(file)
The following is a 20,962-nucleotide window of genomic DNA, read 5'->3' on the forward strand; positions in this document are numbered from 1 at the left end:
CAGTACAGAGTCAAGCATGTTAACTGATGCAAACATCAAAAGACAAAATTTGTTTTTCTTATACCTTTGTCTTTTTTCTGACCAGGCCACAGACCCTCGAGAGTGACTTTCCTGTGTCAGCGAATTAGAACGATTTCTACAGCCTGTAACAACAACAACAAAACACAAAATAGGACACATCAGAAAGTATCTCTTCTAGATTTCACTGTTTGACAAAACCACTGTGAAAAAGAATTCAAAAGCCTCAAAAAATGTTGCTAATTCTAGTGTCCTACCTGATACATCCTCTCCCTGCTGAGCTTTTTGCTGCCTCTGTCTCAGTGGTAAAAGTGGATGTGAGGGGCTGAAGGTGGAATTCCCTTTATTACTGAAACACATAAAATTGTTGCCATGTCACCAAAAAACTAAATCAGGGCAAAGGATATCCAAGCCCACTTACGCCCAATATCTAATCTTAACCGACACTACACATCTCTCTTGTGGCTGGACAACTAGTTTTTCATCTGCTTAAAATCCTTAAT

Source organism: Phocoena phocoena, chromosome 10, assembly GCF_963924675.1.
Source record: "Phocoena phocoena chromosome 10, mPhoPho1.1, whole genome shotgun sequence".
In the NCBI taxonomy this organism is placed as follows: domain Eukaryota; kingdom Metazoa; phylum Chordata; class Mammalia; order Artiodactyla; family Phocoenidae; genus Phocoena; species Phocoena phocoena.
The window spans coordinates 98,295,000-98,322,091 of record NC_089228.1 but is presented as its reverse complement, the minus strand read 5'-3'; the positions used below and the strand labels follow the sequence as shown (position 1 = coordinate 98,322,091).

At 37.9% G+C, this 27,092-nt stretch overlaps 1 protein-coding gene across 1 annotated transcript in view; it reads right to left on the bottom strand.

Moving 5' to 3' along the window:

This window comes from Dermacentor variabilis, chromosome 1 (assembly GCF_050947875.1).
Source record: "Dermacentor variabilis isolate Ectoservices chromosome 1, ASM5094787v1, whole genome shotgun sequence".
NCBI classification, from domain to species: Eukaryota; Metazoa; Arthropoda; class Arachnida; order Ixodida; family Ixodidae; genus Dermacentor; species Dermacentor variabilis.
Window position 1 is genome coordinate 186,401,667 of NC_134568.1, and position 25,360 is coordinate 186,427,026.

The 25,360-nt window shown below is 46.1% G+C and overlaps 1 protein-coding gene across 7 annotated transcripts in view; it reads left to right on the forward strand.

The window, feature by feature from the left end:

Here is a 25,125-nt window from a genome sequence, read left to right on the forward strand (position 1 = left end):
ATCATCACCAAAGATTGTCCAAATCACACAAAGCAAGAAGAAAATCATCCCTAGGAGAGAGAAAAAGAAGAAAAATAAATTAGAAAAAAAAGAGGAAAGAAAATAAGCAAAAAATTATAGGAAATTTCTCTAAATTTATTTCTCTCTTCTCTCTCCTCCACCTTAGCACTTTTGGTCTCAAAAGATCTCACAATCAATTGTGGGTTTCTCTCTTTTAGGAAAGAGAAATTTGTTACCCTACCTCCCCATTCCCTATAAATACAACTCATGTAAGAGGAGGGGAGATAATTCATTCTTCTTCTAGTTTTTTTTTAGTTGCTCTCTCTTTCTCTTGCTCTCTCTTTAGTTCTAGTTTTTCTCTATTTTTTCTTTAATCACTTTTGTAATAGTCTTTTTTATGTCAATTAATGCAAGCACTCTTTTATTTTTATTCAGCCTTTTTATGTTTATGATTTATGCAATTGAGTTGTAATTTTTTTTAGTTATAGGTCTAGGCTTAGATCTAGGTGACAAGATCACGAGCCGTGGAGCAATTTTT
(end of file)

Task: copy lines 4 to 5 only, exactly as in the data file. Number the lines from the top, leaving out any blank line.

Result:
Source record: "Phocoena phocoena chromosome 10, mPhoPho1.1, whole genome shotgun sequence".
In the NCBI taxonomy this organism is placed as follows: domain Eukaryota; kingdom Metazoa; phylum Chordata; class Mammalia; order Artiodactyla; family Phocoenidae; genus Phocoena; species Phocoena phocoena.